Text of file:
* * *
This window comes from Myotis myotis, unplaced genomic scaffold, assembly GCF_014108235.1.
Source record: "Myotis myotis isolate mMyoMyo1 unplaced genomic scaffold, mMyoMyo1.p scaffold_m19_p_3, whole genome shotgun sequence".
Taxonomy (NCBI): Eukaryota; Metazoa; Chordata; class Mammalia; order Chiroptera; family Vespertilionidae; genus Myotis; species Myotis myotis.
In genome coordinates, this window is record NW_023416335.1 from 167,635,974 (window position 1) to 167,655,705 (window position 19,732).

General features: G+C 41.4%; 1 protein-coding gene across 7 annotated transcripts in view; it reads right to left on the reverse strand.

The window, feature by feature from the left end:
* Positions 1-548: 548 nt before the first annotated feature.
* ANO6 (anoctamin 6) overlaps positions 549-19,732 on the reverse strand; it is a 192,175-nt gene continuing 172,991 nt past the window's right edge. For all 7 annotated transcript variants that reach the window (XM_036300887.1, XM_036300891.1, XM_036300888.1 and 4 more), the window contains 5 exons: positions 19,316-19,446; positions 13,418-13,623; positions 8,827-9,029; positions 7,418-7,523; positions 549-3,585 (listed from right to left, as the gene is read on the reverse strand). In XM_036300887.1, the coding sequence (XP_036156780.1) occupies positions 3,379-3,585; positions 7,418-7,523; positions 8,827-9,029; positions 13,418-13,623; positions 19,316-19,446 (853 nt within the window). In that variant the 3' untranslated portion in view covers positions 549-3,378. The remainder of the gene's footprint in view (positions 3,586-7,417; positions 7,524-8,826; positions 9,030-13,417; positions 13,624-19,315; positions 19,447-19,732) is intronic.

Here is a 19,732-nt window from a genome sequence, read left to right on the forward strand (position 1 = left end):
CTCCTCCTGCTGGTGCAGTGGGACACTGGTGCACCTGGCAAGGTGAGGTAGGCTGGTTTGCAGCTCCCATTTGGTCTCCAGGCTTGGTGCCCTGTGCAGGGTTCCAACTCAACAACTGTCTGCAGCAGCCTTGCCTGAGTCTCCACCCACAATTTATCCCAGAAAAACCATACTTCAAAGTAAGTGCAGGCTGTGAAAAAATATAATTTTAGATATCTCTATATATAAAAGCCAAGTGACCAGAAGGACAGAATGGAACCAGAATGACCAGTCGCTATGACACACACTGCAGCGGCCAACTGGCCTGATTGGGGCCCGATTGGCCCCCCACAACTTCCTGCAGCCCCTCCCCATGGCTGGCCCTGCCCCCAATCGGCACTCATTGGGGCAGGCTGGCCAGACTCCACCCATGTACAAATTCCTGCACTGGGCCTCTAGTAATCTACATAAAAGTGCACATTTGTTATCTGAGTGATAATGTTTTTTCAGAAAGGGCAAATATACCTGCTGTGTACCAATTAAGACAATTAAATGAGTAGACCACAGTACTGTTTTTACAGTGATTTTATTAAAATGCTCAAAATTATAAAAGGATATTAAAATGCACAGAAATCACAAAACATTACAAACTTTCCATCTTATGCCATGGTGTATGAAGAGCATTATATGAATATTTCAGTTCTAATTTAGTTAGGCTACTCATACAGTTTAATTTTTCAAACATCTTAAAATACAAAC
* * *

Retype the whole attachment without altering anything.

This window comes from Myotis myotis, unplaced genomic scaffold, assembly GCF_014108235.1.
Source record: "Myotis myotis isolate mMyoMyo1 unplaced genomic scaffold, mMyoMyo1.p scaffold_m19_p_3, whole genome shotgun sequence".
Taxonomy (NCBI): Eukaryota; Metazoa; Chordata; class Mammalia; order Chiroptera; family Vespertilionidae; genus Myotis; species Myotis myotis.
In genome coordinates, this window is record NW_023416335.1 from 167,635,974 (window position 1) to 167,655,705 (window position 19,732).

General features: G+C 41.4%; 1 protein-coding gene across 7 annotated transcripts in view; it reads right to left on the reverse strand.

The window, feature by feature from the left end:
* Positions 1-548: 548 nt before the first annotated feature.
* ANO6 (anoctamin 6) overlaps positions 549-19,732 on the reverse strand; it is a 192,175-nt gene continuing 172,991 nt past the window's right edge. For all 7 annotated transcript variants that reach the window (XM_036300887.1, XM_036300891.1, XM_036300888.1 and 4 more), the window contains 5 exons: positions 19,316-19,446; positions 13,418-13,623; positions 8,827-9,029; positions 7,418-7,523; positions 549-3,585 (listed from right to left, as the gene is read on the reverse strand). In XM_036300887.1, the coding sequence (XP_036156780.1) occupies positions 3,379-3,585; positions 7,418-7,523; positions 8,827-9,029; positions 13,418-13,623; positions 19,316-19,446 (853 nt within the window). In that variant the 3' untranslated portion in view covers positions 549-3,378. The remainder of the gene's footprint in view (positions 3,586-7,417; positions 7,524-8,826; positions 9,030-13,417; positions 13,624-19,315; positions 19,447-19,732) is intronic.

Here is a 19,732-nt window from a genome sequence, read left to right on the forward strand (position 1 = left end):
CTCCTCCTGCTGGTGCAGTGGGACACTGGTGCACCTGGCAAGGTGAGGTAGGCTGGTTTGCAGCTCCCATTTGGTCTCCAGGCTTGGTGCCCTGTGCAGGGTTCCAACTCAACAACTGTCTGCAGCAGCCTTGCCTGAGTCTCCACCCACAATTTATCCCAGAAAAACCATACTTCAAAGTAAGTGCAGGCTGTGAAAAAATATAATTTTAGATATCTCTATATATAAAAGCCAAGTGACCAGAAGGACAGAATGGAACCAGAATGACCAGTCGCTATGACACACACTGCAGCGGCCAACTGGCCTGATTGGGGCCCGATTGGCCCCCCACAACTTCCTGCAGCCCCTCCCCATGGCTGGCCCTGCCCCCAATCGGCACTCATTGGGGCAGGCTGGCCAGACTCCACCCATGTACAAATTCCTGCACTGGGCCTCTAGTAATCTACATAAAAGTGCACATTTGTTATCTGAGTGATAATGTTTTTTCAGAAAGGGCAAATATACCTGCTGTGTACCAATTAAGACAATTAAATGAGTAGACCACAGTACTGTTTTTACAGTGATTTTATTAAAATGCTCAAAATTATAAAAGGATATTAAAATGCACAGAAATCACAAAACATTACAAACTTTCCATCTTATGCCATGGTGTATGAAGAGCATTATATGAATATTTCAGTTCTAATTTAGTTAGGCTACTCATACAGTTTAATTTTTCAAACATCTTAAAATACAAAC